The GLOBEC programme officially ran from 1999-2009. The aim was to advance our understanding of the structure and functioning of the global ocean ecosystem, its major subsystems, and its response to physical forcing so that a capability can be developed to forecast the responses of the marine ecosystem to global change.

GLOBEC considered global change in the broad sense, encompassing the gradual processes of climate change and its impacts on marine systems, as well as those shorter-term changes resulting from anthropogenic pressures, such as population growth in coastal areas, increased pollution, overfishing, changing fishing practices and changing human use of the seas.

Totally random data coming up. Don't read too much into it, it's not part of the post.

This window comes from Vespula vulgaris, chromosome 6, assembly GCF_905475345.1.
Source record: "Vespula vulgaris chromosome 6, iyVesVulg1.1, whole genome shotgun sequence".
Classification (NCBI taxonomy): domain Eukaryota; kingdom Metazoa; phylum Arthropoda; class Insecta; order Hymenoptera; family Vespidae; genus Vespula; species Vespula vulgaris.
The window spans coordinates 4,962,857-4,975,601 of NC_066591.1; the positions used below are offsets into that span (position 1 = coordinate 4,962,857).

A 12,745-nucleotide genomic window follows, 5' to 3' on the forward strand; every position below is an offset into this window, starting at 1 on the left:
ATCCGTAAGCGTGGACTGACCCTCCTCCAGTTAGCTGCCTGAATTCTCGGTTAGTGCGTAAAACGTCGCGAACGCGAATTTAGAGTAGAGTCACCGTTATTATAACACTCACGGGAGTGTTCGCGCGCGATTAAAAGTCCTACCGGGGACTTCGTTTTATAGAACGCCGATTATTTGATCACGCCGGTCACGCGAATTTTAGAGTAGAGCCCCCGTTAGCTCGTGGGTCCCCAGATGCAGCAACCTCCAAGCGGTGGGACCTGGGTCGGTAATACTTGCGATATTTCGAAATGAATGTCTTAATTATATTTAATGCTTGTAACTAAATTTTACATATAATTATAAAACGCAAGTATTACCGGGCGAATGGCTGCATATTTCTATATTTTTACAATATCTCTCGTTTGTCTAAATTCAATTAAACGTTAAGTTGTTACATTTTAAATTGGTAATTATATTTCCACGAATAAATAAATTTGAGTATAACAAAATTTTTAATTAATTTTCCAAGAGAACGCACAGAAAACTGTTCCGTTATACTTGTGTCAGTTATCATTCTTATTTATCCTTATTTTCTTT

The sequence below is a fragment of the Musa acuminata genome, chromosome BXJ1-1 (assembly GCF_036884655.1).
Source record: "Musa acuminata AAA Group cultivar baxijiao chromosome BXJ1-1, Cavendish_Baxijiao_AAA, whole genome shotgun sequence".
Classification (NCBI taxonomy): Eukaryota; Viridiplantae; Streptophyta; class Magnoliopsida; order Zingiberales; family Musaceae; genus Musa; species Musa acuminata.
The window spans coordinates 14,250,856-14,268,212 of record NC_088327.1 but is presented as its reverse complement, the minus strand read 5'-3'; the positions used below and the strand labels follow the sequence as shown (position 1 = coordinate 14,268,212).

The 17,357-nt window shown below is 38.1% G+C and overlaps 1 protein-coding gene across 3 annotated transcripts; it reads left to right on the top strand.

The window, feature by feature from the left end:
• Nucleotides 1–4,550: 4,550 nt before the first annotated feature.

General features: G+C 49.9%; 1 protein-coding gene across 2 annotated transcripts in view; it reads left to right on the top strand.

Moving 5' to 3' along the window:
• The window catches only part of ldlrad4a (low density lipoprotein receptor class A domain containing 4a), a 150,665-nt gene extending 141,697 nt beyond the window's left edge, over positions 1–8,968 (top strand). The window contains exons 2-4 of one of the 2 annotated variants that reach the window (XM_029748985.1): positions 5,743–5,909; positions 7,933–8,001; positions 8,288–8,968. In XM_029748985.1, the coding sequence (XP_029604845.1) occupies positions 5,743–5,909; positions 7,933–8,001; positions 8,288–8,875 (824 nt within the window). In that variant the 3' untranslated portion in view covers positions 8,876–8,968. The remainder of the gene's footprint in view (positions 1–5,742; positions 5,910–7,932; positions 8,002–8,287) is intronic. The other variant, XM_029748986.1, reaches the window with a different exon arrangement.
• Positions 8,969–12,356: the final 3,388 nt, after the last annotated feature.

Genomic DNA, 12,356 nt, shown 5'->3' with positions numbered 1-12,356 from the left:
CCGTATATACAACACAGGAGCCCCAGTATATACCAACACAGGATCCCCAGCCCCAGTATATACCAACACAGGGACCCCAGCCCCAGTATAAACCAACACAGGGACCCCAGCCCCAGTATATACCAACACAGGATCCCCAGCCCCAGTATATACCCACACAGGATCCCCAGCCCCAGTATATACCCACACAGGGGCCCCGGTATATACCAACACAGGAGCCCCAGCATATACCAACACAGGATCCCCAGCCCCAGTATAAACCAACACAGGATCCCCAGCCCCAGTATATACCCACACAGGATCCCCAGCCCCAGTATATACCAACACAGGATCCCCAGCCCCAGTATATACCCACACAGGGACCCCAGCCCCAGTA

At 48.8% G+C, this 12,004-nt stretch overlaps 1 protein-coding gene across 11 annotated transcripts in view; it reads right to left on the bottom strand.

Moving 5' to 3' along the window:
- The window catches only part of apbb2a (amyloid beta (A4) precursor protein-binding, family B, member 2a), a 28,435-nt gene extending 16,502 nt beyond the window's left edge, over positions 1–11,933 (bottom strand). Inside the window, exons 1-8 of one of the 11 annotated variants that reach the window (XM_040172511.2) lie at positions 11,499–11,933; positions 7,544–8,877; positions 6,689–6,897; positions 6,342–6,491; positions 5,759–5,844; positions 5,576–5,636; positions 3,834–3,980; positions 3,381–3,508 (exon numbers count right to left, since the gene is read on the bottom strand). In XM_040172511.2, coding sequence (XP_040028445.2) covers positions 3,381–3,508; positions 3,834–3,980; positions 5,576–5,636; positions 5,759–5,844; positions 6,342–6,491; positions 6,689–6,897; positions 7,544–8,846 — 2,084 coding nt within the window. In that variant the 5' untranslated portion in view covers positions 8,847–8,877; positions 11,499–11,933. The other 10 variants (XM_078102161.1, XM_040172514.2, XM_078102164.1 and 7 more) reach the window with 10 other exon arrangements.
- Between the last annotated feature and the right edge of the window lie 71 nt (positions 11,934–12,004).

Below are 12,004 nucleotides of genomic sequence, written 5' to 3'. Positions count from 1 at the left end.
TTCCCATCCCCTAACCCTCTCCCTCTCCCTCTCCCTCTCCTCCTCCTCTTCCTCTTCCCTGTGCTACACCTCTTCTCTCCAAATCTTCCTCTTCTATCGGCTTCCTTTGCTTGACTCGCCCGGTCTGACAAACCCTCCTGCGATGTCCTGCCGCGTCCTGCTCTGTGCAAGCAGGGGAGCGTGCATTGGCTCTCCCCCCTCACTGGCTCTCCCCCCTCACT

GLOBEC had four primary objectives:

Objective 1

To better understand how multiscale physical environmental processes force large-scale changes in marine ecosystems

Objective 2

To determine the relationships between structure and dynamics in a variety of oceanic systems which typify significant components of the global ocean ecosystem, with emphasis on trophodynamic pathways, their variability and the role of nutrition quality in the food web.

Objective 3

To determine the impacts of global change on stock dynamics using coupled physical, biological and chemical models linked to appropriate observation systems and to develop the capability to predict future impacts.

Objective 4

To determine how changing marine ecosystems will affect the global earth system by identifying and quantifying feedback mechanisms.

GLOBEC consisted of 4 cross cutting research foci, 7 regional programmes and National programme activities. For more information on GLOBEC structure and programme organisation please click here.